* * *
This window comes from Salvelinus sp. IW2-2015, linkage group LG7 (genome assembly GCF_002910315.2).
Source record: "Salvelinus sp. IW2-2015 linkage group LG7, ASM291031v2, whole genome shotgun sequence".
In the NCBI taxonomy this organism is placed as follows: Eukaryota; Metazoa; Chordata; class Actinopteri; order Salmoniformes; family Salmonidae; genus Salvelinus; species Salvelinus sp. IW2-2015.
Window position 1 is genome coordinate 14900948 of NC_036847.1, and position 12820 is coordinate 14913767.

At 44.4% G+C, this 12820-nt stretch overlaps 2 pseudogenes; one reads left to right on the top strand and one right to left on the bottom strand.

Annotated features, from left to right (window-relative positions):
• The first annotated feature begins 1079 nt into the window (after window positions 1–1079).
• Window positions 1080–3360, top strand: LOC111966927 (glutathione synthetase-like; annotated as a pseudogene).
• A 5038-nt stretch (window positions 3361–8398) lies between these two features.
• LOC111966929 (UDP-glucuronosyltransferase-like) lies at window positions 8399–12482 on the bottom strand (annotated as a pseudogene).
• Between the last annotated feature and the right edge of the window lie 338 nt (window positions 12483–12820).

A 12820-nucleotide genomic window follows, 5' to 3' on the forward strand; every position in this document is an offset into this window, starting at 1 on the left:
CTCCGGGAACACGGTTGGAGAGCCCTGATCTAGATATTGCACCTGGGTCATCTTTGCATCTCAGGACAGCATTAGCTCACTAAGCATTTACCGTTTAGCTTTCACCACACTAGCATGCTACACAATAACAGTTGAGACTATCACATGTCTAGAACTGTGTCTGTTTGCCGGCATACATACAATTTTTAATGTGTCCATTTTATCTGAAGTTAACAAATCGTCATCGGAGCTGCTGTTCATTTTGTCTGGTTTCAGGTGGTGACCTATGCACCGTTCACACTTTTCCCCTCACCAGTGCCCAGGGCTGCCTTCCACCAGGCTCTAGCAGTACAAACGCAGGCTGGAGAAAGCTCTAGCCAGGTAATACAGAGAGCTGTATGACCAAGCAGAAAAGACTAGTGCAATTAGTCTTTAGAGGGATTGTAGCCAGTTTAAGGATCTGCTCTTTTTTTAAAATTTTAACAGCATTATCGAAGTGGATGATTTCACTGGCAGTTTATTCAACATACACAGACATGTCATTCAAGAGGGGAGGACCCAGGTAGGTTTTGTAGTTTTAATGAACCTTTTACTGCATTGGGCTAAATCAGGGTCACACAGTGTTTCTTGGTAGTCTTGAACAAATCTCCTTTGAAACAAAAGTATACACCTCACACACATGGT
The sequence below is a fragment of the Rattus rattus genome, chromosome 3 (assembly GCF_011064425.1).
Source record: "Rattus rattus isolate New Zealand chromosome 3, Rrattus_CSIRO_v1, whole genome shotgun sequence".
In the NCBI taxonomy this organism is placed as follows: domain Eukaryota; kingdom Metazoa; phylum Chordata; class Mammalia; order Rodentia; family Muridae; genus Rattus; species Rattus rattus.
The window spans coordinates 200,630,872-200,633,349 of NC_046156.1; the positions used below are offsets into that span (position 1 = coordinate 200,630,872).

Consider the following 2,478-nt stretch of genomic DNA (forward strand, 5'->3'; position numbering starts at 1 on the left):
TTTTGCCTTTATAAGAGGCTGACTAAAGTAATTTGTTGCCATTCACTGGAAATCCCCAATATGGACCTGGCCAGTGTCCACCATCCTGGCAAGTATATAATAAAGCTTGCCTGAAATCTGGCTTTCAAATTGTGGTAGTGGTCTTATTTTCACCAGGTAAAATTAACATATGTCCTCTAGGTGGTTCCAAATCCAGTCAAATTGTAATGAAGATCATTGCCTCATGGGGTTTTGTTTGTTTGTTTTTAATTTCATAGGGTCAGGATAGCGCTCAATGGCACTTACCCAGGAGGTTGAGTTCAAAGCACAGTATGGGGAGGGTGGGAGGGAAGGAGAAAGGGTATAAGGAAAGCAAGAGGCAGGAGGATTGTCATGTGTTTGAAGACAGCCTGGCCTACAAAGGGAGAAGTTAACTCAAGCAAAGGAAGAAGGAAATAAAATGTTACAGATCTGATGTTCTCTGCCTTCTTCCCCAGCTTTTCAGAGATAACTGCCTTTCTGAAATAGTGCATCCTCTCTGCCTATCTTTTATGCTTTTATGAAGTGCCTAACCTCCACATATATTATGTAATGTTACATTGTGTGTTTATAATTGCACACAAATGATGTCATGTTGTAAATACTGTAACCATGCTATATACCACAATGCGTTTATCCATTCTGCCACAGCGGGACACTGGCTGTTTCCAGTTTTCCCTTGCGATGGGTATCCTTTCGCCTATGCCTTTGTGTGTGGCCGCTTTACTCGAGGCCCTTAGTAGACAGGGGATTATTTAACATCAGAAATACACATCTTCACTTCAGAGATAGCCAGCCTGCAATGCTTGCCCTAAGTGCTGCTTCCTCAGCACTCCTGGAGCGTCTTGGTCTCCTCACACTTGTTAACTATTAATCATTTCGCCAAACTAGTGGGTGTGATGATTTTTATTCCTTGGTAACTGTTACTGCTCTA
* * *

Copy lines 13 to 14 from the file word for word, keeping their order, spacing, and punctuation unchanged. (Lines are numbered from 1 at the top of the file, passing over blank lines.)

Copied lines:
CTCCGGGAACACGGTTGGAGAGCCCTGATCTAGATATTGCACCTGGGTCATCTTTGCATCTCAGGACAGCATTAGCTCACTAAGCATTTACCGTTTAGCTTTCACCACACTAGCATGCTACACAATAACAGTTGAGACTATCACATGTCTAGAACTGTGTCTGTTTGCCGGCATACATACAATTTTTAATGTGTCCATTTTATCTGAAGTTAACAAATCGTCATCGGAGCTGCTGTTCATTTTGTCTGGTTTCAGGTGGTGACCTATGCACCGTTCACACTTTTCCCCTCACCAGTGCCCAGGGCTGCCTTCCACCAGGCTCTAGCAGTACAAACGCAGGCTGGAGAAAGCTCTAGCCAGGTAATACAGAGAGCTGTATGACCAAGCAGAAAAGACTAGTGCAATTAGTCTTTAGAGGGATTGTAGCCAGTTTAAGGATCTGCTCTTTTTTTAAAATTTTAACAGCATTATCGAAGTGGATGATTTCACTGGCAGTTTATTCAACATACACAGACATGTCATTCAAGAGGGGAGGACCCAGGTAGGTTTTGTAGTTTTAATGAACCTTTTACTGCATTGGGCTAAATCAGGGTCACACAGTGTTTCTTGGTAGTCTTGAACAAATCTCCTTTGAAACAAAAGTATACACCTCACACACATGGT
The sequence below is a fragment of the Rattus rattus genome, chromosome 3 (assembly GCF_011064425.1).